Scripture: Lectionary 152: Oct.30th, 31 Sun. A. Malachi 1:14-2:2.8-10.
Psalm 131:1.2.3. I Thessalonians 2:7-9, 13. Matthew 23:1-12
Both Paul, the Psalm, and the reading from yesterday about Jesus comparing
himself to a mother hen who protects her chicks under her wings show us the
feminine side of God both in our human reckoning and in the revealed
Scriptures of both the New and Old Testaments.
Paul cares for the believers in Thessalonica as a mother cares for her
children. She nurses them, caresses them, and cares for all that they need.
The Thessalonians have responded to that special love of Paul and take
comfort in it. He is pleased with them as a mother is for her children.
In our first reading from the prophet Malachi we hear him telling the
Israelites to lay to heart the faith they once had and to return to God
their Creator. They have turned the blessings of God into curses by their
forgetting that God alone is their helper. There is an emphasis on the
holy Name of God which in Hebrew thought means the very Person of God. The
Hebrew Bible always presents God to us as a Person not as a force or
figment of imagination. There is nothing superstitious in Jewish believers
when it comes to the Person of God. We need to remind ourselves of
Deuteronomy 6:4 whenever we think of them who are to love God with all
their heart, their soul, and their might.
In the Psalm we learn more about the comforting love of God who is likened
to a mother who is weaning her child. We can learn much from this Psalm
about the tenderness of God toward us. God’s love is everlasting in this
comfort and tenderness. Though it is the third shortest psalm there is a
deeper spirituality expressed in those psalms that are shorter. The Hebrew
commentary of the Soncino collection has this comment:” A remarkable piece
of imagery. An infant in its mother’s arms instinctively yearns for her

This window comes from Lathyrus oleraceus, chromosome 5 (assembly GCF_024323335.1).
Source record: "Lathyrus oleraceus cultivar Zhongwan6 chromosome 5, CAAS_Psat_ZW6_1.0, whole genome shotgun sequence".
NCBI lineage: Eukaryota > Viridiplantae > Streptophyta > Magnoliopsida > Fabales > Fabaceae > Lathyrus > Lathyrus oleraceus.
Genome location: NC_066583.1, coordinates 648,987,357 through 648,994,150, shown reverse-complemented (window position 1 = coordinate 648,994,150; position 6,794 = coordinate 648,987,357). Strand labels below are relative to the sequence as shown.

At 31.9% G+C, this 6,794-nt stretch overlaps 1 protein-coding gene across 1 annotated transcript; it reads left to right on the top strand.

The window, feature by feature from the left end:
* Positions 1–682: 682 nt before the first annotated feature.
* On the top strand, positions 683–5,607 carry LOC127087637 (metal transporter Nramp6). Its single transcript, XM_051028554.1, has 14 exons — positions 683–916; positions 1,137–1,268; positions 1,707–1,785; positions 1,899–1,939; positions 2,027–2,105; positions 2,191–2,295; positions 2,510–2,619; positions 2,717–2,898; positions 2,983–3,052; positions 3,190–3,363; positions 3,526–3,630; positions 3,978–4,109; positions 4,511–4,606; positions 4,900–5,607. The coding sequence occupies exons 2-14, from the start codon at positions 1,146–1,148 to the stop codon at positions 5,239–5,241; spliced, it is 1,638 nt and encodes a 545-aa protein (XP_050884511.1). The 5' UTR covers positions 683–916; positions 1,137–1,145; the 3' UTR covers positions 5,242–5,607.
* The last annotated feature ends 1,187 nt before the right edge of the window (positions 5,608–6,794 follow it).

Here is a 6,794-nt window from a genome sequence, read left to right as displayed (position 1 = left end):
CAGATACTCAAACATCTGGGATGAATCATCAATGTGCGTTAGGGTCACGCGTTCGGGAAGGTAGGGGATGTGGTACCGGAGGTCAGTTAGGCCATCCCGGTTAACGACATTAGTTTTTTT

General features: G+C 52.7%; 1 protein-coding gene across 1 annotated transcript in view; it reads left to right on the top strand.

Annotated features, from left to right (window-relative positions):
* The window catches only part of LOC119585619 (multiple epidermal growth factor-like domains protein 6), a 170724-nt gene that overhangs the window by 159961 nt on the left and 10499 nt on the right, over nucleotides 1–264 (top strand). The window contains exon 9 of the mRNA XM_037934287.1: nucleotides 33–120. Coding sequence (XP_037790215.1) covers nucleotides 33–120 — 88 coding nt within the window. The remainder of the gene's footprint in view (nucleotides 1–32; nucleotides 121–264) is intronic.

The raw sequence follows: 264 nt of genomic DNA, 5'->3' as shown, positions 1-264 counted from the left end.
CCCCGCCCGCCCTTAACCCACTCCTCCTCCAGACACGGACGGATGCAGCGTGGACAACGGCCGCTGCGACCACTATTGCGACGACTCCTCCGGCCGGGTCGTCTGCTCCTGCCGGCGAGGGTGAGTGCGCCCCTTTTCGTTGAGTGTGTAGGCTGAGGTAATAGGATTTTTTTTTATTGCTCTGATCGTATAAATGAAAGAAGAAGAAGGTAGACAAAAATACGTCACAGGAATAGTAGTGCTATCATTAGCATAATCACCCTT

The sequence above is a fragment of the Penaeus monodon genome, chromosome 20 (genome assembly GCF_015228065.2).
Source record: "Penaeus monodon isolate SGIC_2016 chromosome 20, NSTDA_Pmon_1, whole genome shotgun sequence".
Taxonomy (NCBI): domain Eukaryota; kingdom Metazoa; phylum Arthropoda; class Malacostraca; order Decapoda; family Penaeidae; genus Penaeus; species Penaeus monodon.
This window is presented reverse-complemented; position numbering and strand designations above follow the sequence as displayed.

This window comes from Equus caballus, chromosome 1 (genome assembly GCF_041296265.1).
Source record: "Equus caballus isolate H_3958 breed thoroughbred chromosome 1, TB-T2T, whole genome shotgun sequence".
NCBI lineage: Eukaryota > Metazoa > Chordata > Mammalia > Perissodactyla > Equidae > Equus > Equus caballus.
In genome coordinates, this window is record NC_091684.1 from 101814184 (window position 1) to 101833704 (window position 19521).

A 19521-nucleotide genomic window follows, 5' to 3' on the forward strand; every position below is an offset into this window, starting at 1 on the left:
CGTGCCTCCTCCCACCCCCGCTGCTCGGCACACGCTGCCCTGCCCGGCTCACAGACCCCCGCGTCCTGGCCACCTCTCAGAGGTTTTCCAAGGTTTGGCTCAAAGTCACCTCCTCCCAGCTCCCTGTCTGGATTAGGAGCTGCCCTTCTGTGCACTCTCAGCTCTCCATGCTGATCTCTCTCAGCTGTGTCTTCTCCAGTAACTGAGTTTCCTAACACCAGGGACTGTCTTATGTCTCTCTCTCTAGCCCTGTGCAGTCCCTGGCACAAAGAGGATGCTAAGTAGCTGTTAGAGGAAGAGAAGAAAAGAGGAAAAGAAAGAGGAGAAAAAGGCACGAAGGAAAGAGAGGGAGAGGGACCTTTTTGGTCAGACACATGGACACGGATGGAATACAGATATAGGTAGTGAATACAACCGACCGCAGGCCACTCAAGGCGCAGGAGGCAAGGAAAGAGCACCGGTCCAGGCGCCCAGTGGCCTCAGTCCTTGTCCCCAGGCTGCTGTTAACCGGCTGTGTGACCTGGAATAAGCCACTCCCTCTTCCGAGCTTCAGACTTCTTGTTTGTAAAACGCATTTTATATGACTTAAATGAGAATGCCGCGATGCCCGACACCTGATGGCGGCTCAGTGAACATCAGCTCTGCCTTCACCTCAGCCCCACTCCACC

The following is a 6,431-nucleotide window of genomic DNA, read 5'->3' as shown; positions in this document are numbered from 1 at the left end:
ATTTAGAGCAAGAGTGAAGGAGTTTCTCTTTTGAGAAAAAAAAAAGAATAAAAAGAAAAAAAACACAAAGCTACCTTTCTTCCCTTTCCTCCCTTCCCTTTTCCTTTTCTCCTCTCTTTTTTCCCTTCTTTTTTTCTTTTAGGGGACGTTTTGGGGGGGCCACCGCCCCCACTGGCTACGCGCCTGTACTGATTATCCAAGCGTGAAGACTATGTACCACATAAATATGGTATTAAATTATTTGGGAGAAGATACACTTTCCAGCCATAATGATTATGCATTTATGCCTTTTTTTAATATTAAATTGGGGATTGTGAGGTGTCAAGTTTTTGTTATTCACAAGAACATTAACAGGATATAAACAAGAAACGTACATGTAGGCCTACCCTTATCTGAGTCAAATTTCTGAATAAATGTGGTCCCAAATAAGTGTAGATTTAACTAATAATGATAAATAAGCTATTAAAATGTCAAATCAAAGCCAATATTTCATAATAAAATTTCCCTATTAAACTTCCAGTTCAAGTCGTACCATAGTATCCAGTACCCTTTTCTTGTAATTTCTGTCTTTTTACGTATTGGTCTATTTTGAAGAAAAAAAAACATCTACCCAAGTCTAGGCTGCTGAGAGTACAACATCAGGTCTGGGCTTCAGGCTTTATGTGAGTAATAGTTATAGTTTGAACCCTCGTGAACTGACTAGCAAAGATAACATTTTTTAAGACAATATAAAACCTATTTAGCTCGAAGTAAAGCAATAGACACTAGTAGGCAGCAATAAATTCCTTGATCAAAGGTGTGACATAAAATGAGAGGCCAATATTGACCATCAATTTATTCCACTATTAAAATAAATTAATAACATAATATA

milk; but after being weaned, it still finds happy security when held by
her although the earlier longing has passed. Such is the psalmist’s
condition after weaning himself from the desire for prominence.”
We also can compare the image given to us in this psalm to what Isaiah
tells us: “As one whom his mother comforts, so will I comfort you, and ye
shall be comforted in Jerusalem.” (Isaiah 66:13) And in another chapter:
“Can a woman forget her nursing child, that she should not have compassion
on the son of her womb? Yes, they may forget, yet I will not forget
thee.” (Isaiah 49: 15).
In the Gospel, Jesus warns the leaders and scribes to practice what they
preach. They are to be servants in their leadership to others in the
community. They, however, seek their own glory and lay burdens on others
but not on themselves. They seek titles of honor and prestigious places in
gatherings. Jesus is the servant of God who comes to serve those who
follow him as disciples. He is the teacher par excellence and does
whatever he asks of us first. We can model our own way of being a servant
on his words and deeds. There is nothing phony about him. He assures us
that the greatest among us has to be the servant of all. We are all
learners and should be led by Jesus and Paul to take on the pattern of
leadership that they show us in the Gospel and in the Epistles. We are to
trust in Jesus and in God as a loving parent who cares for us. Disciples
should have the disposition to be simple like a child in its mother’s arms.
These feminine images of God and Jesus are important for us in our
relationship with the divine realm of the Trinity. We then may be able to
extend such tenderness in our role as servant leaders. Those who are
teachers then will be able to become educators who are concerned with the
persons in front of them. Amen.
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